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Facts at a glance

The word "Zanzibar" probably derives from the Persian Zangi-bar ("coast of the blacks"); ultimately from the Arabic words of the same meaning. Once a separate state with a long trading history within the Arab world; Zanzibar united with Tanganyika to form Tanzania in 1964, and still enjoys a high degree of autonomy within the union. 

Zanzibar's main industries are spices, raffia, and tourism. It is still sometimes referred to as the Spice Islands (a term also associated with the Maluku Islands in Indonesia), because of the significance of its production of cloves, of which it used to be the world leader, and also nutmeg, cinnamon and pepper. The ecology is of note for being the home of the endemic Zanzibar Red Colobus and the elusive Zanzibar Leopard. 

  • Official name: Zanzibar is an autonomous region of The United Republic of Tanzania (Jamhuri ya Muungano wa Tanzania).
  • Location: An island off the coast of Tanzania in Eastern Africa.
  • Capital city: The island's leading port and largest town is Zanzibar; located on the western coast, it has a fine landlocked harbour. The old town is known as ‘Stone Town’. 
  • Stone Town: The capital city, Zanzibar, is divided into two sections: Stone Town, a World Heritage site, and Ngambo. The buildings are predominantly white coral stone with a noticeable Arab architectural style. Balconies in Stone Town surround central courtyards and open-arched rooms to ensure that the interiors are always cool. The exterior doors are intricately carved and inlaid with brass. Narrow roads meander between buildings some over a century old, leading you to picturesque bazaars with carpenters, jewellers, hawkers, tailors and coffee sellers. Along the island’s eastern shore runs a protective reef, which is as beautiful as it is functional.
  • Area: A low-lying island of coral formation, it has an area of about 1,650 sq km (637 sq mi). Zanzibar 3,354 km, Pemba 1,537 km.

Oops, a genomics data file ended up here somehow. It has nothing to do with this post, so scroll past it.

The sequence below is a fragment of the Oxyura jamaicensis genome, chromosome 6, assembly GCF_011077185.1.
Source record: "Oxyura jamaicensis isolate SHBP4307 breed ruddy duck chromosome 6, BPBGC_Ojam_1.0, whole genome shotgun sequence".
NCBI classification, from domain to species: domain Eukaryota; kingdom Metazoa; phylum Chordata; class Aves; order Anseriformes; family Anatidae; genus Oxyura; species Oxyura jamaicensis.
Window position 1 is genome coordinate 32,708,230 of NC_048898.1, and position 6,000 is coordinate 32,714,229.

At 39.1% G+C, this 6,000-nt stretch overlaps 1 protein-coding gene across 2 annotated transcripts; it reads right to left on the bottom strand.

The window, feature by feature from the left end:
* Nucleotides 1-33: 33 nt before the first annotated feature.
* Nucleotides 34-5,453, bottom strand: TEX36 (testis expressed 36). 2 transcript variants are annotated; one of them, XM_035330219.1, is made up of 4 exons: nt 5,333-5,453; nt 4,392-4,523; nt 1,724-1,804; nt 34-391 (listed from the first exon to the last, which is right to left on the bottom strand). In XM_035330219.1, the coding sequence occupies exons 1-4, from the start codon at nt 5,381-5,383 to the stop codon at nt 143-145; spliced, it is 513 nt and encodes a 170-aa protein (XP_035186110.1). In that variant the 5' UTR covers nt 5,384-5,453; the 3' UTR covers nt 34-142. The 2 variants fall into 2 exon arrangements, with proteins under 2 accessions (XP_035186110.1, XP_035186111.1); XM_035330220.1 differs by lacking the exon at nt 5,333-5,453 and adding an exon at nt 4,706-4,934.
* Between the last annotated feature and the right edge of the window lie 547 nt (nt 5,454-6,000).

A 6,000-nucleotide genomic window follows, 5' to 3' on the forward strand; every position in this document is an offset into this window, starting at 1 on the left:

• Climate: Zanzibar enjoys a typical Equatorial Climate. From December to March the weather is hot and relatively dry. The cooler, dry period from June to October is also pleasant, with temperatures averaging 25 degrees centigrade. Expect heavy rains from March to the end of May and short rains during the month of November. Humidity averages 78 per cent.
  • Ethnic make-up: The population is predominantly Shirazi, a mixture of Arab and the local population. 
  • Population: 1,000,000 approximately
  • Religion: Strongly Islamic with small numbers of Christian and indigenous beliefs.
  • Language: Kiswahili or Swahili (official), English (official, primary language of commerce, administration, and higher education), Arabic (widely spoken in Zanzibar), many local languages. 
  • Culture: Zanzibar is a conservative, Sunni Muslim society. Its history was influenced by the Arabs, Persians, Indians, Portuguese, British and the African mainland. Stone Town is a place of winding lanes, circular towers, carved wooden doors, raised terraces and beautiful mosques. Important architectural features are the Livingstone house, the Guliani Bridge, and the House of Wonders. The town of Kidichi features the hammam (Persian baths), built by immigrants from Shiraz, Iran during the reign of Barghash bin Said.
  • Trade: Zanzibar, mainly Pemba Island, was once the world's leading clove producer, but annual clove sales have since plummeted by 80% since the 1970s. Explanations given for this is a fast-moving global market, international competition and a hangover from Tanzania’s failed experiment with socialism in the 1960s and ’70s, when the government controlled clove prices and exports. Zanzibar now ranks a distant third with Indonesia supplying 75% of the world's cloves, compared to Zanzibar's 7%.[5]. Zanzibar exports spices, seaweed and fine raffia. It also has a large fishing and dugout canoe production. Tourism is a major foreign currency earner.
  • Communication: International Direct Dial is available. The country code for Tanzania is +255. The outgoing international code is 00 for the United States, or 000 for all other countries. Public call boxes in post offices and main towns operate on a card system, available from most small shops. Several cellular phone companies operate in Tanzania and roaming lines work near most major cities and towns. Internet cafes are plentiful in major city centres.
  • Currency: The Tanzania shilling (Tsh or TZS), divided into 100 cents. There is no limit to the importation of foreign currency.